Plants on the Moon, creating a sustainable future or invading a clean Space?

In honour of the 'Outer Space Treaty' signed on 27th January 1967, this weeks blog post is going to be talking about the recent news “ China grows plants on the moon.”

Now let’s take a look at the various implications this may have to the lunar ecosystem and what it could mean to us a the human race, so I’m actively encouraging you to engage in this post and tell us what you think!

Since the dawn of time humans have been curious beings, thinking “ I wonder what would happen if…?” This has lead to some fantastic things being invented such as us drinking glorified leaf water with cow udder juice. Someone had to think of trying it and luckily for them, it had a great result. In other cases we’ve gone “what would happen if I introduced the Cane Toad to Australia to reduce our pest problem?” Oh yea, that one wasn’t so great. Although it did solve the pest problem, the Cane Toad also ate many other creatures that were not an issue, therefore causing much larger ecological destruction, oops.

This instance of growing plants on the moon, in theory, ought not to destroy the local biodiversity of the moon seeing as it's non existent in the first place, as we blieve... With this in mind, it should be celebrated that we can grow life on a previously lifeless surface. Where there is plant life growing, it gives us a hope of a planet B. These plants weren't grown directly on the moon surface but in earth's soil that was imported for the experiment and were watered from a small reservoir. However the scientists at NASA are working on making the two types of moon “soil” (regolith) arable. The Lunar highlands (lighter grey area on the moon) contain high levels of anorthosite which are good at storing water and the Mare area (darker grey zones) have high levels of the minerals that plants use to thrive - perfect right? Almost, these minerals as so fine that they can be toxic however NASA is working on filtering them out, so someday soon the perfect moon soil shall exist.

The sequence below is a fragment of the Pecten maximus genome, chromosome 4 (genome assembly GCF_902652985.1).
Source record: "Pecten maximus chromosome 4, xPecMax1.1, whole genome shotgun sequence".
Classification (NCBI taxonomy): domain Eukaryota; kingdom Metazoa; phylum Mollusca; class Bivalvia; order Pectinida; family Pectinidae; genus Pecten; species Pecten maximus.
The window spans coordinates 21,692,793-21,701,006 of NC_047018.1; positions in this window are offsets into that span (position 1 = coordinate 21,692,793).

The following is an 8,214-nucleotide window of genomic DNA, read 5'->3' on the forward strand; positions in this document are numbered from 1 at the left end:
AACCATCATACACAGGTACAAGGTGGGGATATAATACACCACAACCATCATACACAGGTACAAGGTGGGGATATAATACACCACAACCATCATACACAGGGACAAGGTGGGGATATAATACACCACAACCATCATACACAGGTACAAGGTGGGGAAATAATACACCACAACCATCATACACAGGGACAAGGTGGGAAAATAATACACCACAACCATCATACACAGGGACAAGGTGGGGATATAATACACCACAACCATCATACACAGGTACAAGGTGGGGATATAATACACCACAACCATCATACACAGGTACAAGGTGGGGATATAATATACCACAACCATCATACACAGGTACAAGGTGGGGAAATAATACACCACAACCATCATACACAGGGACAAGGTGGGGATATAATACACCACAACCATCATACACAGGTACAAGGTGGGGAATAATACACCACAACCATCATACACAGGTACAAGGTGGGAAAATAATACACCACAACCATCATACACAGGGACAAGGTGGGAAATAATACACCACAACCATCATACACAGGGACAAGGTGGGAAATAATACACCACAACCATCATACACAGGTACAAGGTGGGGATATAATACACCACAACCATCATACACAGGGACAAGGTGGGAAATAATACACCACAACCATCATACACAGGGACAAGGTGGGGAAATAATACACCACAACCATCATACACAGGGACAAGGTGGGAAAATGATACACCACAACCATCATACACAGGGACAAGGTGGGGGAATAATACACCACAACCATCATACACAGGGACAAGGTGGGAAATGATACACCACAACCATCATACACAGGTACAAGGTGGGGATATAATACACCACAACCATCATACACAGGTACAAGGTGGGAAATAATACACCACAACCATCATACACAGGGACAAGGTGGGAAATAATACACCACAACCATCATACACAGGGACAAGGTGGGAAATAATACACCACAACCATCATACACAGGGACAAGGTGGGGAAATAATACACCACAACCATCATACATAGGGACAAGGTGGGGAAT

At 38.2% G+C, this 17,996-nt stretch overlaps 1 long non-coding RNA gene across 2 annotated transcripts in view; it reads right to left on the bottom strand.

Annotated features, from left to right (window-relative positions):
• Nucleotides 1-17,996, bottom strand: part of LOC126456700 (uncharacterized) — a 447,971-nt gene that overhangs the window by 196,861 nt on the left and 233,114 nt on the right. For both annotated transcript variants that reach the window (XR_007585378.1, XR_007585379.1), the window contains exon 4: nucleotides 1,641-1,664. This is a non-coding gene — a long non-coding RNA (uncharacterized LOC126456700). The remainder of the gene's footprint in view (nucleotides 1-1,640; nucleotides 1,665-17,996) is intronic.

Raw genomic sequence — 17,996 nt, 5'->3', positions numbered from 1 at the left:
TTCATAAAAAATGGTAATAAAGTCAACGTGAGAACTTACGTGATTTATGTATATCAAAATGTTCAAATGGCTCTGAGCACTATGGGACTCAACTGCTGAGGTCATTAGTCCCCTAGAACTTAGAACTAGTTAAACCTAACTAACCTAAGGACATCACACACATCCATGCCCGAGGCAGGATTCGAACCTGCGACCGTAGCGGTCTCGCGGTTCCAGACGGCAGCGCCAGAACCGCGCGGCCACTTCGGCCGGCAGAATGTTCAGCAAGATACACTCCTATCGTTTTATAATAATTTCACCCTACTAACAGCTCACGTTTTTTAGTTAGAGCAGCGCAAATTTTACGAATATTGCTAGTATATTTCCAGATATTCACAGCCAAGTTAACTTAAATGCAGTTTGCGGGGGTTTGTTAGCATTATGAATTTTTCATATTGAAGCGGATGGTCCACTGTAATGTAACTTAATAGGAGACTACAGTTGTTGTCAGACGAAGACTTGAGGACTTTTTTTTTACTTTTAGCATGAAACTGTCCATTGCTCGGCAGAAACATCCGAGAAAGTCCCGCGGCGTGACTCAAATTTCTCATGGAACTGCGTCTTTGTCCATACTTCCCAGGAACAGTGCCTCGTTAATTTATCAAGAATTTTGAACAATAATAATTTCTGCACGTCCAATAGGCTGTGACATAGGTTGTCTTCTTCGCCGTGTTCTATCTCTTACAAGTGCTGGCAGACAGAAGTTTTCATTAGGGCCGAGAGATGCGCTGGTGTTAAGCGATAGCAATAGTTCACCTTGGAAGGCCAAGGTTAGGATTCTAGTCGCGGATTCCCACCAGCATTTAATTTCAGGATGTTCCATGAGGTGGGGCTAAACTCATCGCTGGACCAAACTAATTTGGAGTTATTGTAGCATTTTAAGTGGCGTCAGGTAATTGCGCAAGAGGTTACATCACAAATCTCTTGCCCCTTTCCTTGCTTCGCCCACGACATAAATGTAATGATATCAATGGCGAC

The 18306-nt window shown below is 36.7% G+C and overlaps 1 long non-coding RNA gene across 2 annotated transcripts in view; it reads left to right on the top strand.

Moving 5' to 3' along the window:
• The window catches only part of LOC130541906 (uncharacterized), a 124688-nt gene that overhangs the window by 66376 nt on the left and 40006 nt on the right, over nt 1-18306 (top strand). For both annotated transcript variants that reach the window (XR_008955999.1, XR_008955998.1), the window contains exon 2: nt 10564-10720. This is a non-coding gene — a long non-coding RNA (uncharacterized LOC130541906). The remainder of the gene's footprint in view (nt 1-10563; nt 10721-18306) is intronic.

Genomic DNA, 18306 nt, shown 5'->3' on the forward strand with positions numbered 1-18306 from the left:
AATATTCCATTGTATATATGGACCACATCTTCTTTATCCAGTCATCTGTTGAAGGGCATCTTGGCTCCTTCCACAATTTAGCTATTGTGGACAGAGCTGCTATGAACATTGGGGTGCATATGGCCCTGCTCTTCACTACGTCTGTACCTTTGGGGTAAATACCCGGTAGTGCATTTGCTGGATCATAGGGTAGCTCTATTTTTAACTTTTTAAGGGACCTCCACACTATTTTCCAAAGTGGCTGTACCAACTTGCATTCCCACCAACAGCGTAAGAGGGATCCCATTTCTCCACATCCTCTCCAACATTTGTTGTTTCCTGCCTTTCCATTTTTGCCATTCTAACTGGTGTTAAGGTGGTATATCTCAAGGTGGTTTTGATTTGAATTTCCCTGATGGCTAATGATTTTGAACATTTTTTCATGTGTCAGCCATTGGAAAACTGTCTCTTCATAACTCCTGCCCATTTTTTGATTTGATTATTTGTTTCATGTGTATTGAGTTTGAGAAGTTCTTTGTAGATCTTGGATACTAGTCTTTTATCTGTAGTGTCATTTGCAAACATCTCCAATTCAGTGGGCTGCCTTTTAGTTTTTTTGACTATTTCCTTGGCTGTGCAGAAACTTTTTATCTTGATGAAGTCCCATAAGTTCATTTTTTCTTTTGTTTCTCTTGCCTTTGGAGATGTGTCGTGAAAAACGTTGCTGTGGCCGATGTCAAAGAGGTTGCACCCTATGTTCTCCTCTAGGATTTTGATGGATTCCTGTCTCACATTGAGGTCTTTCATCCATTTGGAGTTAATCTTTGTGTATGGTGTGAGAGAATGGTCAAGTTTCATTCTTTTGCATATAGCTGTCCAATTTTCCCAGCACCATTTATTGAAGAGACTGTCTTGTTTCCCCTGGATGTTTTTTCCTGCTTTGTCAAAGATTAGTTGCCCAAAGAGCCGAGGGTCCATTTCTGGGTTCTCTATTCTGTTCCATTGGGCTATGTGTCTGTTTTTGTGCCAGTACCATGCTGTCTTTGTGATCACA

Fantastic! We can now grow plants on the moon but only during a lunar day where in the sun, temperatures can reach up to 200 degrees Celsius. But we can’t grow anything during a lunar night as temperatures dip below 170 degrees Celsius. Not overly conclusive to a good lifestyle for us humans on the moon. So if this became a reality would this be somewhere we could thrive as a species or where we would merely be surviving?

I also wish to question how the introduction of plants that could photosynthesise would change the moon's atmospheric composition? Evidently to begin with all this would take place in large darkened greenhouses meaning all these gases would be trapped inside. However, as humans would populate the area there would inevitably be waste produced and, without much faith in mankind, I believe it would end up becoming landfill as it does here on earth. Then how would this affect the atmosphere of the moon, as well as how would us taking over the moon affect its magnetic pull on earth? I’ve no idea, I’ve many questions that will remain unanswered for a long time, but I've a feeling that this is a not so great “what would happen if..?”

Not much good has ever come of introducing foreign species to new environments, especially if that foreign species is the Homo sapiens...

Let us know what you think. Is it a good idea to consider life on the moon, or a bad one?

#sustainabileliving #lifestyle #education #conservation #agriculture


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